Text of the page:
Creativity can be routinized.
If you don't believe that, see the coffee-induced brainstorming process Jony Ive, Steve Jobs and the Apple design team have used over the past 20 years; giving birth to the iMac, the iPod, the iPhone, and the iPad.
An Italian designer on Jony Ive's design team perfected Apple's espresso ritual that bolsters their twice-weekly, 2 hour design meetings in their secure design studio in Apple's Cupertino Campus.
"We can work with a level of collaboration that seems particularly rare" Ive said. "In fact, the memory of how we work will endure beyond the products of our work."
If the Apple team is able to build a brainstorming "process" so meticulously that their espresso machine must drip for precisely 28 seconds or else the whole thing is for naut, then you can sure-as-hell build a process to perpetuate success around whatever you are doing.
Anything that leads to success should have a process built behind it to perpetuate further success. If it's working, build a system for it. Improve upon that system -- but first define what your success was and how it was reached.
This is not a "how to be successful" process -- that will come to everyone uniquely.
This is the process of taking success and turning it into a perpetuated pattern.
Define your success -- perpetuate it using systems.
The steps to define your success are the most important. In this process you are finding the patterns of your success, what worked and what didn't.
My example in these steps will pertain to blogging specifically, but could be applied to any situation -- business, personal or what-have-you.
- Define what made you successful -- a voice (what you said), a perspective (how you said it).
- Define why it made you successful -- an audience (who you said it to), a medium (where you said it).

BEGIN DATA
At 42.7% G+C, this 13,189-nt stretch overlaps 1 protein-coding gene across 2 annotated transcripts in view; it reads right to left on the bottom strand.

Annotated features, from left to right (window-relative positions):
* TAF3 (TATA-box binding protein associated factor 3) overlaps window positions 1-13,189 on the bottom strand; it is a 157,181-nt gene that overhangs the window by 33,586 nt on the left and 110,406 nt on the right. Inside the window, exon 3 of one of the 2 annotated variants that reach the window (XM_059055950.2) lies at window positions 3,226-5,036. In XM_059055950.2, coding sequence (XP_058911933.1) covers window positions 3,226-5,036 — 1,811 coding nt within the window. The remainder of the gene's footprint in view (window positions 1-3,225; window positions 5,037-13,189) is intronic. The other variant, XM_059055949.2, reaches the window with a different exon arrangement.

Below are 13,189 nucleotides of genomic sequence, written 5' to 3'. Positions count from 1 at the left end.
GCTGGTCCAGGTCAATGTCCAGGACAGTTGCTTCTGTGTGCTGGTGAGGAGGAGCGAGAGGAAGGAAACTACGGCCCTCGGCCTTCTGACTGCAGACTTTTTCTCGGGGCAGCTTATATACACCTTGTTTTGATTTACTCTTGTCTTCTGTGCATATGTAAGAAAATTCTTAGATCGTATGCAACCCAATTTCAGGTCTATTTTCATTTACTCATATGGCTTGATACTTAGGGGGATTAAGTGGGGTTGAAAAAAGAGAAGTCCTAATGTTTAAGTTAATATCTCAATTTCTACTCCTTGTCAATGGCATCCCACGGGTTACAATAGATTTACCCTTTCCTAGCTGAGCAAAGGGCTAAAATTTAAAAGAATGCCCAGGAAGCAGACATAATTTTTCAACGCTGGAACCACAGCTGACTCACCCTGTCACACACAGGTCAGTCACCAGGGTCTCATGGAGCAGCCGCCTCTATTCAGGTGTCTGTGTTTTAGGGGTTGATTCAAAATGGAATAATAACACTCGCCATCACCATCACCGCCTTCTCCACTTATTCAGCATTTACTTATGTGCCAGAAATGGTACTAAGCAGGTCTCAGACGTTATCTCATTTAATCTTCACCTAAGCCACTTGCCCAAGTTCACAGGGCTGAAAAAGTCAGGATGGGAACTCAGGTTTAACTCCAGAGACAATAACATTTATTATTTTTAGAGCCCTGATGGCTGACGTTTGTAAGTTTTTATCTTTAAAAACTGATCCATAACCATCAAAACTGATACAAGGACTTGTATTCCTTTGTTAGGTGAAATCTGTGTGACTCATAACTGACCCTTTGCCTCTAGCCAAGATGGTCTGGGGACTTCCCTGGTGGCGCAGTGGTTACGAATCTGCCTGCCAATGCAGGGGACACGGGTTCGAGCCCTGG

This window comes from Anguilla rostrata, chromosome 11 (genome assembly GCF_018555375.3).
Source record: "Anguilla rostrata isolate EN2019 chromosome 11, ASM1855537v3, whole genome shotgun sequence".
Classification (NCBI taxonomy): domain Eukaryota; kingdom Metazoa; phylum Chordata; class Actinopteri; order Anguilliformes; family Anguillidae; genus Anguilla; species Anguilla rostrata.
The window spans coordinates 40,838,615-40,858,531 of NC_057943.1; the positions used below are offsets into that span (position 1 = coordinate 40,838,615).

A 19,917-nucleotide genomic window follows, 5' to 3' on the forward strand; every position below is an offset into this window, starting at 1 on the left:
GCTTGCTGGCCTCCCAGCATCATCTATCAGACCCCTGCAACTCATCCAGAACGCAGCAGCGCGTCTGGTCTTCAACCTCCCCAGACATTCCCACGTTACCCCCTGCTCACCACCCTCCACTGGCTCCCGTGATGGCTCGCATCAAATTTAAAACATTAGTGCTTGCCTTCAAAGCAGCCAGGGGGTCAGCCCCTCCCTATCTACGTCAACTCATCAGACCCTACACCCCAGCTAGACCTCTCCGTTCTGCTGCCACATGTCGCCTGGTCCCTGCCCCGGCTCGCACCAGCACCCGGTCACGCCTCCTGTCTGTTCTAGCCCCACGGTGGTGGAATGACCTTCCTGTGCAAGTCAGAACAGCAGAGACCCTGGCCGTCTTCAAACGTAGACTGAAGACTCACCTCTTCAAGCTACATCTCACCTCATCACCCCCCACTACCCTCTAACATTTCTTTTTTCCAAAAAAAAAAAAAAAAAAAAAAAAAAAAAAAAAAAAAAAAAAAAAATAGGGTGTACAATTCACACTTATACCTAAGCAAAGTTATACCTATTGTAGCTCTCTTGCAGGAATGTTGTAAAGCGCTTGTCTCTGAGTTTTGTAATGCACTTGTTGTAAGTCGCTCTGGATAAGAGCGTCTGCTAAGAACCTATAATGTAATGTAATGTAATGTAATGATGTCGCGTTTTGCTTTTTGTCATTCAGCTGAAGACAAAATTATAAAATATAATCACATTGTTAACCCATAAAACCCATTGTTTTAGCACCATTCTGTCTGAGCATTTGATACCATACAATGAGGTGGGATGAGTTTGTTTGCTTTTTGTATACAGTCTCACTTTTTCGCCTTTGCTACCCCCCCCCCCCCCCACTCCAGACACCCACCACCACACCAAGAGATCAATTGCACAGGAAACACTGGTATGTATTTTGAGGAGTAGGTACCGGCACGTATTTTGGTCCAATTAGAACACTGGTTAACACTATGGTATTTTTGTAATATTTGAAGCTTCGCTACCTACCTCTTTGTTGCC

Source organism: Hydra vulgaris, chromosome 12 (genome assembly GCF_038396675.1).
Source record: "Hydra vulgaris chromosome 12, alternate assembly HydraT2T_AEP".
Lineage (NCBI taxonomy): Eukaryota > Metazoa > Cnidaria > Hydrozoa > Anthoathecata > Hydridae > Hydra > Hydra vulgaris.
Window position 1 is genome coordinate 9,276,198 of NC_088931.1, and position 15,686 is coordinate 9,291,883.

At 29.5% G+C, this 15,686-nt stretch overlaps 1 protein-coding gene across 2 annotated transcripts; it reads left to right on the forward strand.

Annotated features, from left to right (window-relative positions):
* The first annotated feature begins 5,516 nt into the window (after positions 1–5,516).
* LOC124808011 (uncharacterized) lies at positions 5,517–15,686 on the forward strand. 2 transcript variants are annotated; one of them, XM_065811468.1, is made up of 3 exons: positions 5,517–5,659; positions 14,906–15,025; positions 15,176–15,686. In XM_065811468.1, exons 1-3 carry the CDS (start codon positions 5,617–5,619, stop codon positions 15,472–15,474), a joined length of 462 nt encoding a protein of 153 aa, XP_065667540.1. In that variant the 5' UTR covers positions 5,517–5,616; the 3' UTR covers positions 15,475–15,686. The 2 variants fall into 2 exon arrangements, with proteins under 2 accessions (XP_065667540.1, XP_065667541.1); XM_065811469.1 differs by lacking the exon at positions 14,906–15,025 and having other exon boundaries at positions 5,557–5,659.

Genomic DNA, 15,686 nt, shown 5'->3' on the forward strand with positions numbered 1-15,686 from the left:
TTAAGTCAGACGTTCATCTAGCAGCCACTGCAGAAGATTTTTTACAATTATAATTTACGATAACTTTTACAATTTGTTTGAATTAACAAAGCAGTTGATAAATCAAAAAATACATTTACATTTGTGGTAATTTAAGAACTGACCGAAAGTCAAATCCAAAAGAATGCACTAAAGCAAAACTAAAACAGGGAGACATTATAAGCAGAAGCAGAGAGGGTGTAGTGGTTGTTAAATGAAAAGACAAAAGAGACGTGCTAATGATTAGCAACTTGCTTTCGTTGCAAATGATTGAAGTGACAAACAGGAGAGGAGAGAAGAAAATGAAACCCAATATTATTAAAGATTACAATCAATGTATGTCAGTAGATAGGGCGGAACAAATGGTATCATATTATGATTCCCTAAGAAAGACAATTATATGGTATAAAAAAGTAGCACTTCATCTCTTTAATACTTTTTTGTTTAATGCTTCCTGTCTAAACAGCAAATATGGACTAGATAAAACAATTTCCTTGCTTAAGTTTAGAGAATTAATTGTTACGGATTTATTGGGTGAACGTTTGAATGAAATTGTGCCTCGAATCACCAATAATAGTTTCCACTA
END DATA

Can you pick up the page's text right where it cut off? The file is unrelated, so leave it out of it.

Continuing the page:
- Analyze your content to notice patterns -- be meticulous, was your copy long-form? Was it short? Was it to the point? Was it entertaining? Was it clever? What made it tick?
- Lay down core principles (establish your voice) -- style guidelines that you gathered from analyzing your content, create guidelines from what made your work successful. This will help establish your "voice" as a writer. Consistency will increase your following, create exposure and solidify a "brand" as it pertains to your content.
- Define your future audience -- from defining what work made you successful you can establish who the audience was that you most deeply reached, and through that you can define what audience you will future go after. Perhaps you already have an idea of who you should go after if you have a business targeting a set group of people. Establishing "personas" will amplify any potential future success. Without a "core 1000" or a solidified target for your content, you will never reach anyone. It acts in waves that build to a snowball effect; when you target a certain group of people, a certain amount of people will react. When you have a solidified audience, you build upon that with more like-content, and they perpetuate your audience by sharing it (as it deeply connects with them). You will then reach a broader audience and can venture out into broader topics. You should always focus first on a very defined audience though.
- Define future success -- how will you gauge success? Through social following? Through revenue? Through referrals? Through email-signups? This is crucial. If there is no measure of success there is nothing to work towards, thereby any "success" that you reach will be by utter chance. Defining a measure of success, while arbitrary, is pivotal to reaching success.
- Plan goals based on your definition of future success -- "I will write 4 posts a month targeted at freelancers with long-form copy that is informative, simplistic and insightful -- with quotes from respected industry leaders to give examples. I hope to increase my following by 200 twitter followers in 2 months." By reaching freelancers I will create more connections with people in my industry and help people improve at what I'm very passionate about. Be simple, yet descriptive with your goals. Make them count, don't make them ridiculous but don't make them vanilla either. It needs to be something seemingly out of reach but not beyond the scope of reason.